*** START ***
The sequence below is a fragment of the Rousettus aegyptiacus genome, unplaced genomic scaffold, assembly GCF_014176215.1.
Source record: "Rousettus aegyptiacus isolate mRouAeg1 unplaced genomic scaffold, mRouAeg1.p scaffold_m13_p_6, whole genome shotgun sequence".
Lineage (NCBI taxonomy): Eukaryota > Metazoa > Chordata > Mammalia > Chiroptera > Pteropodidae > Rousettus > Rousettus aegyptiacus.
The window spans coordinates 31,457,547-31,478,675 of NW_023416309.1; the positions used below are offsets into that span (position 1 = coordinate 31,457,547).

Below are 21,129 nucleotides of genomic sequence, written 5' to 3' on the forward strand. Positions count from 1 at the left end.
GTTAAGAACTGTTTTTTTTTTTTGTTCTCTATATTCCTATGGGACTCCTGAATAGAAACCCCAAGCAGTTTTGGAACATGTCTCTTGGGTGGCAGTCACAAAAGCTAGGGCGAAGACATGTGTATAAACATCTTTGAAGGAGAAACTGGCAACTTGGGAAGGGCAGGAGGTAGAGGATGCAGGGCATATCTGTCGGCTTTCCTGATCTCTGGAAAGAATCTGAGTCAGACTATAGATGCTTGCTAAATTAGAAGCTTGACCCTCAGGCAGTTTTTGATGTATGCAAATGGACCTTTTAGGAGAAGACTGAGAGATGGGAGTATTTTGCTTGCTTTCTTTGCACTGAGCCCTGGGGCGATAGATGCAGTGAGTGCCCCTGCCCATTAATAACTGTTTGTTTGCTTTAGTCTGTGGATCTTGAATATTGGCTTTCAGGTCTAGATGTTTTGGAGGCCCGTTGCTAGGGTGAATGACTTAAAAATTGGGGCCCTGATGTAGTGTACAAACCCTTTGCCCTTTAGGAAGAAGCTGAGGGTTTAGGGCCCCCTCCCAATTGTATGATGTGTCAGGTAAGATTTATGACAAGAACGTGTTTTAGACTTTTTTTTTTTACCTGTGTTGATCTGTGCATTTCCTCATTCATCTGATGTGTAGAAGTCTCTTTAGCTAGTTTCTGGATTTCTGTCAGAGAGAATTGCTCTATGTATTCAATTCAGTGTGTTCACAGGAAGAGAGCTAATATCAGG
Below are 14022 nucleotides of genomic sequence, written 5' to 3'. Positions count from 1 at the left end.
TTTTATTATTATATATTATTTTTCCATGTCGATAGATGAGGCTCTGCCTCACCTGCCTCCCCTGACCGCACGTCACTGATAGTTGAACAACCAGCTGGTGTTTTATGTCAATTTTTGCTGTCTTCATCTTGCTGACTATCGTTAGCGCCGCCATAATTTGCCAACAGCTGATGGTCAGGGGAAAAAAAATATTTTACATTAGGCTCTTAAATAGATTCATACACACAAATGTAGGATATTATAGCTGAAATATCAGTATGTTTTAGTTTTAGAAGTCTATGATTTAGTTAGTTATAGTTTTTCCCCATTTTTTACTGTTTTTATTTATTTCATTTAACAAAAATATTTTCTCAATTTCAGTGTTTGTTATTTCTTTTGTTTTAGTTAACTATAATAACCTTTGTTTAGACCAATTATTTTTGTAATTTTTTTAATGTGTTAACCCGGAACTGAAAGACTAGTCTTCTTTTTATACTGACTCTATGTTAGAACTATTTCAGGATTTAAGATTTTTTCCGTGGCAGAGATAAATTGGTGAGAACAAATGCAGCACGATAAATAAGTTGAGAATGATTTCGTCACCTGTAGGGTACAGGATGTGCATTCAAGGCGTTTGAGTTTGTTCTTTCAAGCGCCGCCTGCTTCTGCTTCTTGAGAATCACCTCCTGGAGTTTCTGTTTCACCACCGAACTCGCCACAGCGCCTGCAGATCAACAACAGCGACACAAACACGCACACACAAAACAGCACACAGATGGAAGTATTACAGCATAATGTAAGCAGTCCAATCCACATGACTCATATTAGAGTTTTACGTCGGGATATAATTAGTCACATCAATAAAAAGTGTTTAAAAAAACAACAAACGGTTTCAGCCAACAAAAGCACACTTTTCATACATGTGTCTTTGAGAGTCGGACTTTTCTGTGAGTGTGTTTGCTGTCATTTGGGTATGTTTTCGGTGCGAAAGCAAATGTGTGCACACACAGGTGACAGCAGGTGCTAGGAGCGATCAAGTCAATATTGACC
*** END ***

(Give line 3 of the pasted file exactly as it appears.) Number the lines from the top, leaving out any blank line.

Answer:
Lineage (NCBI taxonomy): Eukaryota > Metazoa > Chordata > Mammalia > Chiroptera > Pteropodidae > Rousettus > Rousettus aegyptiacus.